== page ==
Today I’m going to show you some more creative ways to ask and answer “How are you?” in English. You’ll also like 28 Phrases to Feel Comfortable in English Conversations.
“How are you?”
“I’m fine, thank you.”
Do you find yourself saying these phrases again and again?
Let’s look at:
- How to ask “How are you?” in different ways
- How to answer “How are you?” in a creative way
How to ask “How are you?”
There are a lot of different ways of asking “How are you?”
But be careful! Some of these phrases don’t work if you’re in a formal situation, like talking to your boss or the Queen of Sweden.
So we’re going to look at two situations: informal and formal.
How to ask “How are you?” (informal)
- How’s everything?
- How’s it going?
- How are things?
- What’s up? — Around the year 2001, everyone, everywhere was saying this — thanks to this ad.
- How are you doing?
- What’s new? — This one is more common in American English, but because the whole world is becoming more and more Americanised, you’ll hear this in the UK, too.
- You all right? — This one is very, very British. In fact, if you say this to someone outside the UK, they might just look at you strangely. It’s also shortened to “All right?”
How to ask “How are you?” (formal or informal)
What about if you’re talking to your boss or the queen of Sweden?
In these situations, you might want to keep it relatively formal.
(These phrases are also OK in informal situations.)
- How have you been?
- How are things going?
- Are you well?
How to answer “How are you?”
Now, when someone asks “How are you?” (or “How’s it going?” or “Wassup?”), the classic response is “I’m fine, thanks.”
That was, like, our first ever English lesson, right?
But this can sound a little boring and dry.
So let’s mix it up a little!
Alternatives to “I’m fine”
- I’m good. — You can shorten this to “good” if you’re feeling relaxed. Or lazy. Although it’s used a lot in modern English, some people still consider this phrase (as an answer to “How are you?”) grammatically incorrect.
- Pretty good — This was actually the catchphrase of a popular American comedian. You can hear him say it in this clip. A lot. (Warning: you might want to hit him by the end of the clip. Prepare yourself.)
- I’m well. — Like with “I’m good,” you can shorten this to “well.”
Alternatives to “So-so”
But sometimes you don’t feel fine. Or well, or good. Sometimes you want to say that things are just … OK.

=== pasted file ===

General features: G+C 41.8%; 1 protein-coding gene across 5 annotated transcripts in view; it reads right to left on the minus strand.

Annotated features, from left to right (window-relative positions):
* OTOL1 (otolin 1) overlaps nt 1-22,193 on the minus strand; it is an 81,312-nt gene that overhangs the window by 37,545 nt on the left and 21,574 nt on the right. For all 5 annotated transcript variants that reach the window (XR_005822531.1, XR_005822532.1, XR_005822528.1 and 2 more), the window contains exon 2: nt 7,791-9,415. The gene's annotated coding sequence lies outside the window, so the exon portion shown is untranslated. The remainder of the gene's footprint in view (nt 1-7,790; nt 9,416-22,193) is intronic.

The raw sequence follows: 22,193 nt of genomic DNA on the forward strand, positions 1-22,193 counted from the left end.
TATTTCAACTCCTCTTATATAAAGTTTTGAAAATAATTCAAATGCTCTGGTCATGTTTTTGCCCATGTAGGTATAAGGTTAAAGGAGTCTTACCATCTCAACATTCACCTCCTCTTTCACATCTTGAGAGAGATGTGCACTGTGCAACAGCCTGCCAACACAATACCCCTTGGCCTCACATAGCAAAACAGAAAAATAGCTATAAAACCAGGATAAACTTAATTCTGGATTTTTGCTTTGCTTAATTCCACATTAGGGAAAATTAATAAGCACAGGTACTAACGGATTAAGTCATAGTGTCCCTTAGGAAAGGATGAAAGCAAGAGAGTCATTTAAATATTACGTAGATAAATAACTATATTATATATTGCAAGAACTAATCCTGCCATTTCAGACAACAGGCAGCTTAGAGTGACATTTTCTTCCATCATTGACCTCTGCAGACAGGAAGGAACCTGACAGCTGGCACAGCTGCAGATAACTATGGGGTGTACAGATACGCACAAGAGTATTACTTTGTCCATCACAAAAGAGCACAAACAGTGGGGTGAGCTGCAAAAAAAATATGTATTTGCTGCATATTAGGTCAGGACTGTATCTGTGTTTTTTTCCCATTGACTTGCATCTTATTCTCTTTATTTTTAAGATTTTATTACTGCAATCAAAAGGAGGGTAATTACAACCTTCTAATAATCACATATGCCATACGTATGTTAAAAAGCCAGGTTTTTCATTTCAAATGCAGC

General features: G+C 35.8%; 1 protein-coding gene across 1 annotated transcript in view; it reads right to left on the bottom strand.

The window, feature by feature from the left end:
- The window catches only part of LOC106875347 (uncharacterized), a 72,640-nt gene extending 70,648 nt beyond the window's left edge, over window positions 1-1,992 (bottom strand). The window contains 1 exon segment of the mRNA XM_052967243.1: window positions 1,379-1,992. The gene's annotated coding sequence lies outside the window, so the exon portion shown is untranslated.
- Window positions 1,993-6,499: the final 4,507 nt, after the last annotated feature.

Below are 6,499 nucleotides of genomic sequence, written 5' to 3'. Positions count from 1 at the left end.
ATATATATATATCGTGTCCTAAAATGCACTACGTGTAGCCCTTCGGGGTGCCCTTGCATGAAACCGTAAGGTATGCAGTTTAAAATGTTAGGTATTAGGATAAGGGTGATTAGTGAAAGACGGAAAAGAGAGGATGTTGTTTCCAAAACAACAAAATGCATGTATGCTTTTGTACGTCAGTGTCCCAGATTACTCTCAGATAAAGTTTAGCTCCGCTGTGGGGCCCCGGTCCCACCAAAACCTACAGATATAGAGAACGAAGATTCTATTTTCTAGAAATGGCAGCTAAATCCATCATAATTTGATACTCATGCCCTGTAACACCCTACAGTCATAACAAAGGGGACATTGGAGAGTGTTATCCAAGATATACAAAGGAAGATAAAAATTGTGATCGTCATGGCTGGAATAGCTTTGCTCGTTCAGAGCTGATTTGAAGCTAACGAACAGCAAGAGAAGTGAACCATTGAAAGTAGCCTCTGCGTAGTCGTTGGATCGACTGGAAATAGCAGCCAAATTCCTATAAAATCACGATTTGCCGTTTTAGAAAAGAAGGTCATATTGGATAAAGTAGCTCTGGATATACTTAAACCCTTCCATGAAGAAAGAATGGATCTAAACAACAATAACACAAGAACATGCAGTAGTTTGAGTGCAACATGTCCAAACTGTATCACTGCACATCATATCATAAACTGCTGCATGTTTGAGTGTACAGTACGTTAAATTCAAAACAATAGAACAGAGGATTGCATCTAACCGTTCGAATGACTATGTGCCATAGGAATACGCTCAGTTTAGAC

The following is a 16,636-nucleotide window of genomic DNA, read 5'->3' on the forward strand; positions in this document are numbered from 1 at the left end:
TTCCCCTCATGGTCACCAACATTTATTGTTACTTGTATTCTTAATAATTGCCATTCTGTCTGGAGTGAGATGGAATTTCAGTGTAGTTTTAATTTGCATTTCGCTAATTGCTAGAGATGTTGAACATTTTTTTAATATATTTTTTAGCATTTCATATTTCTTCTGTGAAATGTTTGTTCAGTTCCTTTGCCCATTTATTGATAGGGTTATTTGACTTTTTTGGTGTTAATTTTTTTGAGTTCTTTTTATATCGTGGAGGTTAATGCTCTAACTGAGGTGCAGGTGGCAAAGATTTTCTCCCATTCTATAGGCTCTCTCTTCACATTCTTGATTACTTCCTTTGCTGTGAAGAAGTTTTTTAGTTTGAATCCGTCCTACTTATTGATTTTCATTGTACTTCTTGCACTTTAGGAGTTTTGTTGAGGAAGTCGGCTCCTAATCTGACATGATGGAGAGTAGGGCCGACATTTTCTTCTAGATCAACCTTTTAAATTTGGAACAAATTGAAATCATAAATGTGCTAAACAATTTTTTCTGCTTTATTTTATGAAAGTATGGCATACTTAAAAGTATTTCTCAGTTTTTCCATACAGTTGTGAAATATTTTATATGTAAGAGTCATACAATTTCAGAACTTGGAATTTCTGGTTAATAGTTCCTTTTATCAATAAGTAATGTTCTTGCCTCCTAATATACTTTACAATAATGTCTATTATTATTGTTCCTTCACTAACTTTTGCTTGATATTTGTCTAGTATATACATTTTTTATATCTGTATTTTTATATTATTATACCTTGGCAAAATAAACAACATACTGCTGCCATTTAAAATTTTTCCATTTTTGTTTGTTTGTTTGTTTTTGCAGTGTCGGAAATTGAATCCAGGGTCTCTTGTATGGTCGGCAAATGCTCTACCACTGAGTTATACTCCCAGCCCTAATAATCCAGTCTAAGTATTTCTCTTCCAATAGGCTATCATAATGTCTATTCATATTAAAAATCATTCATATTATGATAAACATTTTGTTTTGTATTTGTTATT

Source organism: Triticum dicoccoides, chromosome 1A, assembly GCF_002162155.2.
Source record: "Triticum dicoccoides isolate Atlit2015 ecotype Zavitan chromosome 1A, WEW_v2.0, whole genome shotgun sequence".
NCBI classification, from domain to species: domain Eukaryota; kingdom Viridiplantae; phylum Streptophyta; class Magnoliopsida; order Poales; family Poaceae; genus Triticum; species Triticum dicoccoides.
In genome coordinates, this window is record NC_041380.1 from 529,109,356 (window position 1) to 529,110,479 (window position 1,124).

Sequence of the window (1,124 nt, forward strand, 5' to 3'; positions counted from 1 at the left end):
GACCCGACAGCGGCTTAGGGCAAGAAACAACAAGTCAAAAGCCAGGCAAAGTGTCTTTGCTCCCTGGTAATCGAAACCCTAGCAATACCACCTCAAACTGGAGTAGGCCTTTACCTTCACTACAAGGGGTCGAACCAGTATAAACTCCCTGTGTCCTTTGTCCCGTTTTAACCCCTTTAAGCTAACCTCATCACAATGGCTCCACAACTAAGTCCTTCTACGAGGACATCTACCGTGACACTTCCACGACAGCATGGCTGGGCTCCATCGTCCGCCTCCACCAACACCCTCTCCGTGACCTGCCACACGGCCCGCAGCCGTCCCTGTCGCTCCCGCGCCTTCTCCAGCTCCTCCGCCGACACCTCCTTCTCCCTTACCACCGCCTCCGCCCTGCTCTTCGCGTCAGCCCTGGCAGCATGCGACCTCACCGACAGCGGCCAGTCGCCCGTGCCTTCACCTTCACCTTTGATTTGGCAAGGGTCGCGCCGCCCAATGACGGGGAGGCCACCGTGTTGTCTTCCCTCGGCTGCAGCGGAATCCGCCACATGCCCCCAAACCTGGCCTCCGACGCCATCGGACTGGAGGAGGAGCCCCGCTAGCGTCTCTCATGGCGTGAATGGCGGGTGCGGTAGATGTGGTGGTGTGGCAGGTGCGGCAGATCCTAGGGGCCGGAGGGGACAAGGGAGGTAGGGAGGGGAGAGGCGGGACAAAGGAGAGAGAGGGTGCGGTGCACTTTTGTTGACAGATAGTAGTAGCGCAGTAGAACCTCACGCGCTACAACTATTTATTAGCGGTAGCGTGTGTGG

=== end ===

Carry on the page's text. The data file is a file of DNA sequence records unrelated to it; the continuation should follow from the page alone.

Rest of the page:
There’s also a classic response in this situation: “So-so.”
But again, it can sound a little boring or unimaginative.
So let’s look at some other responses:
- I’m OK.
- Not too bad.
- Same old, same old.
- Yeah, all right.
- I’m alive! — This one is a bit of a joke but can be fun in the right situation.
OK, so now you know some more interesting ways to ask and answer “How are you?”
For more useful English phrases you can use right away, check out 28 Phrases to Feel Comfortable in English Conversations.
Thanks for the information. it’s really good for me. please keep sending English lessons.
Thanks for the positive feedback Piyush. And yes, I always will! 🙂
THANK YOU SO MUCH !,for teaching me how to speak and answer well❤❤❤
So very interesting indeed
I’m motivated to this lecture
How are you answer say Dieferent style
i am english aswell… if you need assistance feel free to email
A new “how are you” phrase in ” what’s happening?
Sad but true :))
A new way of saying “how are you” inn America. “What’s happening?”
Sad but true 🙂
Good one! I’d missed that one.
Sad? Is that because it sort of doesn’t make sense? 🙂
I’d also forgotten “How’s it hanging?”
I’d forget: I’m Alive!
Thanks a lot for this article!
And what about “never better”? When is it correct to use it as a response?
Oh yeah! That’s another awesome on I’d forgotten about.
I’d say “Never better!” is a positive, upbeat way of saying “Really well.” Probably stronger than just “I’m fine.”
How bout never been better
Thanks for the explanation, Gabriel!
And can “never better” be used in a sarcastic way?
Yes, definitely. You can be sitting on a square-metre island surrounded by alligators, sharks and psychopaths. Saying “never better” to the question “how are you?” in this situation would be a reasonable sarcastic response. I mean, why did they ask how you were?
Brilliant! That’s what I meant – the situation you described 🙂
Many thanks to you, as usual!
I love this. These sound so much more natural. I also love that you let non-native speakers know it’s ok to say things that are not exactly grammatically correct: “I’m good.” Since that’s what native speakers do!
Absolutely! We break the rules all the time, so why shouldn’t they?